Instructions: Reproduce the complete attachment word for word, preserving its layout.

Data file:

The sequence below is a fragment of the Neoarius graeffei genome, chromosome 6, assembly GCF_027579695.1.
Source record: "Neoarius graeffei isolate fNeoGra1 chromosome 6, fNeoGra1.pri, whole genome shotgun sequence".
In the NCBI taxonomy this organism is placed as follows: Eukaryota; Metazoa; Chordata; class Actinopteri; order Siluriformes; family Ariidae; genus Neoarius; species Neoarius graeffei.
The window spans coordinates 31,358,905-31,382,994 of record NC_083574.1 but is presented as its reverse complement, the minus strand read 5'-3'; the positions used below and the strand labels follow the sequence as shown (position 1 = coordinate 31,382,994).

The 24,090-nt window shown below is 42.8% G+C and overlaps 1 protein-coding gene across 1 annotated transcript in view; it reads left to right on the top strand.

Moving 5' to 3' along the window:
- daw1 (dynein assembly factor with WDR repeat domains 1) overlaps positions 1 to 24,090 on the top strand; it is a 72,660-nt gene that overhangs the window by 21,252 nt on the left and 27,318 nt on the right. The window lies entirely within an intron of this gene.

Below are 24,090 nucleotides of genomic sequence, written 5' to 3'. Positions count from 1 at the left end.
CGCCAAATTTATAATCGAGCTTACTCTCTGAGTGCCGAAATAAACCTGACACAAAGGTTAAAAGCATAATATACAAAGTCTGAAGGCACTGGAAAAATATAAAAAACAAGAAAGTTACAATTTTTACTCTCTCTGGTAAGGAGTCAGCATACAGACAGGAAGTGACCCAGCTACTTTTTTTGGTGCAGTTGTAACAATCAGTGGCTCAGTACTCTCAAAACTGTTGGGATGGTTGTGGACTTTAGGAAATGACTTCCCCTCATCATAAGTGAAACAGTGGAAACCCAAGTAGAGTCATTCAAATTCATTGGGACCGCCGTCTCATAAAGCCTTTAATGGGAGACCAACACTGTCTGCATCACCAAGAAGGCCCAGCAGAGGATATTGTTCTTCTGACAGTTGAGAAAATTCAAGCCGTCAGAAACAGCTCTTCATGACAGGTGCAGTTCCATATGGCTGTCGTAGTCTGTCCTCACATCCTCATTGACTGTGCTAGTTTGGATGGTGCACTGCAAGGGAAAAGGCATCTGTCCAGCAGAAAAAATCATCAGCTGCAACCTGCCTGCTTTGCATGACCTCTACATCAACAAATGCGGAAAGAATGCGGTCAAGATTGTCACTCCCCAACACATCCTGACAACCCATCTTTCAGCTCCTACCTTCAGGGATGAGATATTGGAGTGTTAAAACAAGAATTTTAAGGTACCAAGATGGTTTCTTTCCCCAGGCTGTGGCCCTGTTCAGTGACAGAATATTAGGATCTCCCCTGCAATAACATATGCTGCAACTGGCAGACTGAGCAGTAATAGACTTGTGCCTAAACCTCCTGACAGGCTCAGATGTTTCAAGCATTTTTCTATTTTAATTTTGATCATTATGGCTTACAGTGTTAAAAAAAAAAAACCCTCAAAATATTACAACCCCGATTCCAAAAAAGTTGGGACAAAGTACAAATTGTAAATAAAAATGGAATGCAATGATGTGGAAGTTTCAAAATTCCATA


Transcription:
The sequence below is a fragment of the Neoarius graeffei genome, chromosome 6, assembly GCF_027579695.1.
Source record: "Neoarius graeffei isolate fNeoGra1 chromosome 6, fNeoGra1.pri, whole genome shotgun sequence".
In the NCBI taxonomy this organism is placed as follows: Eukaryota; Metazoa; Chordata; class Actinopteri; order Siluriformes; family Ariidae; genus Neoarius; species Neoarius graeffei.
The window spans coordinates 31,358,905-31,382,994 of record NC_083574.1 but is presented as its reverse complement, the minus strand read 5'-3'; the positions used below and the strand labels follow the sequence as shown (position 1 = coordinate 31,382,994).

The 24,090-nt window shown below is 42.8% G+C and overlaps 1 protein-coding gene across 1 annotated transcript in view; it reads left to right on the top strand.

Moving 5' to 3' along the window:
- daw1 (dynein assembly factor with WDR repeat domains 1) overlaps positions 1 to 24,090 on the top strand; it is a 72,660-nt gene that overhangs the window by 21,252 nt on the left and 27,318 nt on the right. The window lies entirely within an intron of this gene.

Below are 24,090 nucleotides of genomic sequence, written 5' to 3'. Positions count from 1 at the left end.
CGCCAAATTTATAATCGAGCTTACTCTCTGAGTGCCGAAATAAACCTGACACAAAGGTTAAAAGCATAATATACAAAGTCTGAAGGCACTGGAAAAATATAAAAAACAAGAAAGTTACAATTTTTACTCTCTCTGGTAAGGAGTCAGCATACAGACAGGAAGTGACCCAGCTACTTTTTTTGGTGCAGTTGTAACAATCAGTGGCTCAGTACTCTCAAAACTGTTGGGATGGTTGTGGACTTTAGGAAATGACTTCCCCTCATCATAAGTGAAACAGTGGAAACCCAAGTAGAGTCATTCAAATTCATTGGGACCGCCGTCTCATAAAGCCTTTAATGGGAGACCAACACTGTCTGCATCACCAAGAAGGCCCAGCAGAGGATATTGTTCTTCTGACAGTTGAGAAAATTCAAGCCGTCAGAAACAGCTCTTCATGACAGGTGCAGTTCCATATGGCTGTCGTAGTCTGTCCTCACATCCTCATTGACTGTGCTAGTTTGGATGGTGCACTGCAAGGGAAAAGGCATCTGTCCAGCAGAAAAAATCATCAGCTGCAACCTGCCTGCTTTGCATGACCTCTACATCAACAAATGCGGAAAGAATGCGGTCAAGATTGTCACTCCCCAACACATCCTGACAACCCATCTTTCAGCTCCTACCTTCAGGGATGAGATATTGGAGTGTTAAAACAAGAATTTTAAGGTACCAAGATGGTTTCTTTCCCCAGGCTGTGGCCCTGTTCAGTGACAGAATATTAGGATCTCCCCTGCAATAACATATGCTGCAACTGGCAGACTGAGCAGTAATAGACTTGTGCCTAAACCTCCTGACAGGCTCAGATGTTTCAAGCATTTTTCTATTTTAATTTTGATCATTATGGCTTACAGTGTTAAAAAAAAAAAACCCTCAAAATATTACAACCCCGATTCCAAAAAAGTTGGGACAAAGTACAAATTGTAAATAAAAATGGAATGCAATGATGTGGAAGTTTCAAAATTCCATA